Fifteen months ago, after D joined our family, I wrote about how I was so “in it,” so in the middle of figuring things out, that I had trouble articulating my thoughts in a succinct blog post.
I still feel like that. Parenthood is a train that keeps moving, no matter how much you want it to slow down, to relish a fun new stage or simply catch up on sleep. It barrels forward while you work and travel and live, and because you don’t want to miss a single smile or cry or milestone, you hang on as tight as you can.
Becoming a mom has been the most joyful transition of my life — and the most challenging. I used to think about my past as a series of stages, often based around where I called home: childhood in upstate New York, college in Maine, working for the newspaper in Houston, traveling in Africa, running my own business from DC, enjoying life as a newly married couple.
Now I see it far more simply, as two distinct stages: before and after D was born.
Motherhood is all encompassing, for better and for worse. I dislike the term “mommy brain” because it makes women sound weak and forgetful, instead of acknowledging the million pieces they juggle every day. But I now, as I struggle to keep up with my tiny human and my full-time job at The Penny Hoarder, I understand why people say it.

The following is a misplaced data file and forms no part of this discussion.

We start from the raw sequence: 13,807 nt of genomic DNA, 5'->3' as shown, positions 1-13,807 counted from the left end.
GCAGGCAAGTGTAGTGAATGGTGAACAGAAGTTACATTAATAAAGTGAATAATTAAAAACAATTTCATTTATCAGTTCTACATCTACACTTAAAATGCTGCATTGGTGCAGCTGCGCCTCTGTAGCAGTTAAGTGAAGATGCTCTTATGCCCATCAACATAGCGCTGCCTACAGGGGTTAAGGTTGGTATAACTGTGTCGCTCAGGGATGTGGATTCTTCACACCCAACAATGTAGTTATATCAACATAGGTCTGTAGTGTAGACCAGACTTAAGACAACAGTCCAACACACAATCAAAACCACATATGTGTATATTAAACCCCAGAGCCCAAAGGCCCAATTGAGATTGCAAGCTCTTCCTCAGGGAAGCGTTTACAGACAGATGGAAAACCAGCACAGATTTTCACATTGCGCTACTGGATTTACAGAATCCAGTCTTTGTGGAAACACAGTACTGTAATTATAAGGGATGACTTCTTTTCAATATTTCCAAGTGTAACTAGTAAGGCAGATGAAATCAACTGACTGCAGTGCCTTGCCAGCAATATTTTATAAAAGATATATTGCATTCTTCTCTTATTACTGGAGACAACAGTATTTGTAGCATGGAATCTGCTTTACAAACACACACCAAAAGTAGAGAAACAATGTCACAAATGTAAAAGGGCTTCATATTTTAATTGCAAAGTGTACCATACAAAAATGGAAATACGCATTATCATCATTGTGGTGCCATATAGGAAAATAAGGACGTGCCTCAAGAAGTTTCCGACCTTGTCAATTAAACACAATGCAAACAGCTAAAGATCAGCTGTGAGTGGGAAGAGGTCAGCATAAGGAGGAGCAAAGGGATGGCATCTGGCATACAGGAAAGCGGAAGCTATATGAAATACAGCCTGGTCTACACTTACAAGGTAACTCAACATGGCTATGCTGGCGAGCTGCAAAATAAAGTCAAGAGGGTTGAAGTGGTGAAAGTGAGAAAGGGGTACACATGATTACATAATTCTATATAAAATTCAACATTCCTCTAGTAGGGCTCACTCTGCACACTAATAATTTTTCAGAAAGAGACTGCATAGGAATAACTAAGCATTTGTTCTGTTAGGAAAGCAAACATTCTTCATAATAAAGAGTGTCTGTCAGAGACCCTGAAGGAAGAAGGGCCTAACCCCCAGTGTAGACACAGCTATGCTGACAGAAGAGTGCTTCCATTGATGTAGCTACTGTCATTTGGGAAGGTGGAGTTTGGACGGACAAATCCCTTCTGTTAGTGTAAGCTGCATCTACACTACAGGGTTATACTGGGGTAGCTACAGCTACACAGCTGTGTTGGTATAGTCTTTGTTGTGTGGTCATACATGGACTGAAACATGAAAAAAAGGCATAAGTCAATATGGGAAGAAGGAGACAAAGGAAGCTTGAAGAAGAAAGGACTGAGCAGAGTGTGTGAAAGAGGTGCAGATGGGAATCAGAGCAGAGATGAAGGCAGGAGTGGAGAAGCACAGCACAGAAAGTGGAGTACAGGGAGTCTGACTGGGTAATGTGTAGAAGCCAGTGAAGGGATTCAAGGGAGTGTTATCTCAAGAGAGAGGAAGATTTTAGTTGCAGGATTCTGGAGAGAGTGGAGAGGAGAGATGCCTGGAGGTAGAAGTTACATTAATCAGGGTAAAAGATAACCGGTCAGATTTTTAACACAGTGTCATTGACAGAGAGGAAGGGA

Imagine taking your already-full brain and stuffing it with two or three times as many things to understand and remember — oh, and those new things are more important than what you had in there previously, because they involve taking care of a tiny baby you love and adore.
Would all that information fit? Would you remember it all? Hell no.
And yet somehow, your heart is able to accomplish what your brain simply can’t. Having a baby means adding more love than you’ve ever felt before, piling all the new love right on top of the old love, and then piling more love on top of that… and your heart still doesn’t explode or overheat or fail. You feel something indescribably wonderful when your baby laughs, when he cuddles up to your chest, when he explores grass for the first time with his tiny fingers and you can see the wheels in his head turning. It is a beautiful gift to nurture another human being as they grow.
So how is it possible, with all that love and so much good, that this transition could also be so darn hard?